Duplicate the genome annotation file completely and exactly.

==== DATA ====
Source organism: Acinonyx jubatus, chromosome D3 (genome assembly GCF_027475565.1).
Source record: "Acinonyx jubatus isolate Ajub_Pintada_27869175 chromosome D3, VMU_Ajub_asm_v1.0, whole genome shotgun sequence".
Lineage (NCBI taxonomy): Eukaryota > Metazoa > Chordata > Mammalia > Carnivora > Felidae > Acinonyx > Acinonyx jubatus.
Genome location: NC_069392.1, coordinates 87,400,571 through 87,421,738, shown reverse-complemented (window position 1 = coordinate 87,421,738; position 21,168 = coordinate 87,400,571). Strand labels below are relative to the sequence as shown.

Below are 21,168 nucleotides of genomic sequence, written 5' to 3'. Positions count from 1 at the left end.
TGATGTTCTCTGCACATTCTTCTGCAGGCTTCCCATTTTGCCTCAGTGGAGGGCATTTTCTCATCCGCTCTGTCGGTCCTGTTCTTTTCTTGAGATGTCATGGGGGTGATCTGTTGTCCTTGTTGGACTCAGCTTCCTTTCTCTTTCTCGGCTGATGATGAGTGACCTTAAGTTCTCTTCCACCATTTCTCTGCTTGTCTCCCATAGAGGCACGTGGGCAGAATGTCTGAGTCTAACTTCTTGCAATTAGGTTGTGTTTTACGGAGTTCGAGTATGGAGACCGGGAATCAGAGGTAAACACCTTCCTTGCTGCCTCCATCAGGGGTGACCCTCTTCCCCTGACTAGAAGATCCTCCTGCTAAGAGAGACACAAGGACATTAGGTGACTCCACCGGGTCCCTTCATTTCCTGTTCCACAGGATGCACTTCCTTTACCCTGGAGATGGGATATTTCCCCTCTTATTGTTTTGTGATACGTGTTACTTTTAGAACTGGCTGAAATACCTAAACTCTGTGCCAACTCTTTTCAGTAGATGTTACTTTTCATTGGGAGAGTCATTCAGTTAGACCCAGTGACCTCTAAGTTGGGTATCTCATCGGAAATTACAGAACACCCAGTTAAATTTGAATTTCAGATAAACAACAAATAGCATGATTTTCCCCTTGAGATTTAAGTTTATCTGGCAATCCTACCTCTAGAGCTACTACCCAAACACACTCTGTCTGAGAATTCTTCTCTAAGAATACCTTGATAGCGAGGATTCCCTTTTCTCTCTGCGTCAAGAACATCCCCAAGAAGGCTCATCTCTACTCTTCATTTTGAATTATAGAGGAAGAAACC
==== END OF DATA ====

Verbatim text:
Source organism: Acinonyx jubatus, chromosome D3 (genome assembly GCF_027475565.1).
Source record: "Acinonyx jubatus isolate Ajub_Pintada_27869175 chromosome D3, VMU_Ajub_asm_v1.0, whole genome shotgun sequence".
Lineage (NCBI taxonomy): Eukaryota > Metazoa > Chordata > Mammalia > Carnivora > Felidae > Acinonyx > Acinonyx jubatus.
Genome location: NC_069392.1, coordinates 87,400,571 through 87,421,738, shown reverse-complemented (window position 1 = coordinate 87,421,738; position 21,168 = coordinate 87,400,571). Strand labels below are relative to the sequence as shown.

Below are 21,168 nucleotides of genomic sequence, written 5' to 3'. Positions count from 1 at the left end.
TGATGTTCTCTGCACATTCTTCTGCAGGCTTCCCATTTTGCCTCAGTGGAGGGCATTTTCTCATCCGCTCTGTCGGTCCTGTTCTTTTCTTGAGATGTCATGGGGGTGATCTGTTGTCCTTGTTGGACTCAGCTTCCTTTCTCTTTCTCGGCTGATGATGAGTGACCTTAAGTTCTCTTCCACCATTTCTCTGCTTGTCTCCCATAGAGGCACGTGGGCAGAATGTCTGAGTCTAACTTCTTGCAATTAGGTTGTGTTTTACGGAGTTCGAGTATGGAGACCGGGAATCAGAGGTAAACACCTTCCTTGCTGCCTCCATCAGGGGTGACCCTCTTCCCCTGACTAGAAGATCCTCCTGCTAAGAGAGACACAAGGACATTAGGTGACTCCACCGGGTCCCTTCATTTCCTGTTCCACAGGATGCACTTCCTTTACCCTGGAGATGGGATATTTCCCCTCTTATTGTTTTGTGATACGTGTTACTTTTAGAACTGGCTGAAATACCTAAACTCTGTGCCAACTCTTTTCAGTAGATGTTACTTTTCATTGGGAGAGTCATTCAGTTAGACCCAGTGACCTCTAAGTTGGGTATCTCATCGGAAATTACAGAACACCCAGTTAAATTTGAATTTCAGATAAACAACAAATAGCATGATTTTCCCCTTGAGATTTAAGTTTATCTGGCAATCCTACCTCTAGAGCTACTACCCAAACACACTCTGTCTGAGAATTCTTCTCTAAGAATACCTTGATAGCGAGGATTCCCTTTTCTCTCTGCGTCAAGAACATCCCCAAGAAGGCTCATCTCTACTCTTCATTTTGAATTATAGAGGAAGAAACC